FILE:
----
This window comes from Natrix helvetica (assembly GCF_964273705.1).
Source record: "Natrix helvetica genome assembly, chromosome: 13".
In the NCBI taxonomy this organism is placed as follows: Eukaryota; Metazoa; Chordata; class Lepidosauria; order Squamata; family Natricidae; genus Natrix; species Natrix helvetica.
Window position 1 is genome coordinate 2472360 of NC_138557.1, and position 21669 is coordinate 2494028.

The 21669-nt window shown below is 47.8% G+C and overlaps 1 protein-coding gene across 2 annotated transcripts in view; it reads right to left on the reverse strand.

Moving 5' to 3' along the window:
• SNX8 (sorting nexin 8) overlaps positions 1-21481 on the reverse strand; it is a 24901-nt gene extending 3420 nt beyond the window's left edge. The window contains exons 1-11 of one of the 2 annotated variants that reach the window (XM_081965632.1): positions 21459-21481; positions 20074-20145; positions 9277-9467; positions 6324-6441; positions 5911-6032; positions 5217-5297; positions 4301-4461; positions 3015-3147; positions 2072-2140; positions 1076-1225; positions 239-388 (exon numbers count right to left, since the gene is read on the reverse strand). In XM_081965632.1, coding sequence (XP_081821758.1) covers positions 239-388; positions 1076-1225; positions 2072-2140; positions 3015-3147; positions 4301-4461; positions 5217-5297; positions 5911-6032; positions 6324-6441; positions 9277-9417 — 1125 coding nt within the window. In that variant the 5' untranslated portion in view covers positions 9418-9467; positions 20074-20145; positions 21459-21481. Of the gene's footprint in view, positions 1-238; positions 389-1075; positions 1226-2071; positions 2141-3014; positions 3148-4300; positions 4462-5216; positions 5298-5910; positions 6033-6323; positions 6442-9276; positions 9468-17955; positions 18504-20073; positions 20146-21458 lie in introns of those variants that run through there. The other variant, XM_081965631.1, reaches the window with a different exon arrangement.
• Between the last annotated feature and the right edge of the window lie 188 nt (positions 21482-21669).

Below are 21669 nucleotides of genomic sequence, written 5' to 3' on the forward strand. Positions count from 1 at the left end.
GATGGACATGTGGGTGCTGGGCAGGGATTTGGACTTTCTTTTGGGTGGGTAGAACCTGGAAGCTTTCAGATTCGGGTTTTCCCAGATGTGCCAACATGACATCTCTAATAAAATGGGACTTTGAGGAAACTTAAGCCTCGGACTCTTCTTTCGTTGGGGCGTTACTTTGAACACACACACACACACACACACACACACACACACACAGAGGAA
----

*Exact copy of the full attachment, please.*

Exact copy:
This window comes from Natrix helvetica (assembly GCF_964273705.1).
Source record: "Natrix helvetica genome assembly, chromosome: 13".
In the NCBI taxonomy this organism is placed as follows: Eukaryota; Metazoa; Chordata; class Lepidosauria; order Squamata; family Natricidae; genus Natrix; species Natrix helvetica.
Window position 1 is genome coordinate 2472360 of NC_138557.1, and position 21669 is coordinate 2494028.

The 21669-nt window shown below is 47.8% G+C and overlaps 1 protein-coding gene across 2 annotated transcripts in view; it reads right to left on the reverse strand.

Moving 5' to 3' along the window:
• SNX8 (sorting nexin 8) overlaps positions 1-21481 on the reverse strand; it is a 24901-nt gene extending 3420 nt beyond the window's left edge. The window contains exons 1-11 of one of the 2 annotated variants that reach the window (XM_081965632.1): positions 21459-21481; positions 20074-20145; positions 9277-9467; positions 6324-6441; positions 5911-6032; positions 5217-5297; positions 4301-4461; positions 3015-3147; positions 2072-2140; positions 1076-1225; positions 239-388 (exon numbers count right to left, since the gene is read on the reverse strand). In XM_081965632.1, coding sequence (XP_081821758.1) covers positions 239-388; positions 1076-1225; positions 2072-2140; positions 3015-3147; positions 4301-4461; positions 5217-5297; positions 5911-6032; positions 6324-6441; positions 9277-9417 — 1125 coding nt within the window. In that variant the 5' untranslated portion in view covers positions 9418-9467; positions 20074-20145; positions 21459-21481. Of the gene's footprint in view, positions 1-238; positions 389-1075; positions 1226-2071; positions 2141-3014; positions 3148-4300; positions 4462-5216; positions 5298-5910; positions 6033-6323; positions 6442-9276; positions 9468-17955; positions 18504-20073; positions 20146-21458 lie in introns of those variants that run through there. The other variant, XM_081965631.1, reaches the window with a different exon arrangement.
• Between the last annotated feature and the right edge of the window lie 188 nt (positions 21482-21669).

Below are 21669 nucleotides of genomic sequence, written 5' to 3' on the forward strand. Positions count from 1 at the left end.
GATGGACATGTGGGTGCTGGGCAGGGATTTGGACTTTCTTTTGGGTGGGTAGAACCTGGAAGCTTTCAGATTCGGGTTTTCCCAGATGTGCCAACATGACATCTCTAATAAAATGGGACTTTGAGGAAACTTAAGCCTCGGACTCTTCTTTCGTTGGGGCGTTACTTTGAACACACACACACACACACACACACACACACACACACAGAGGAA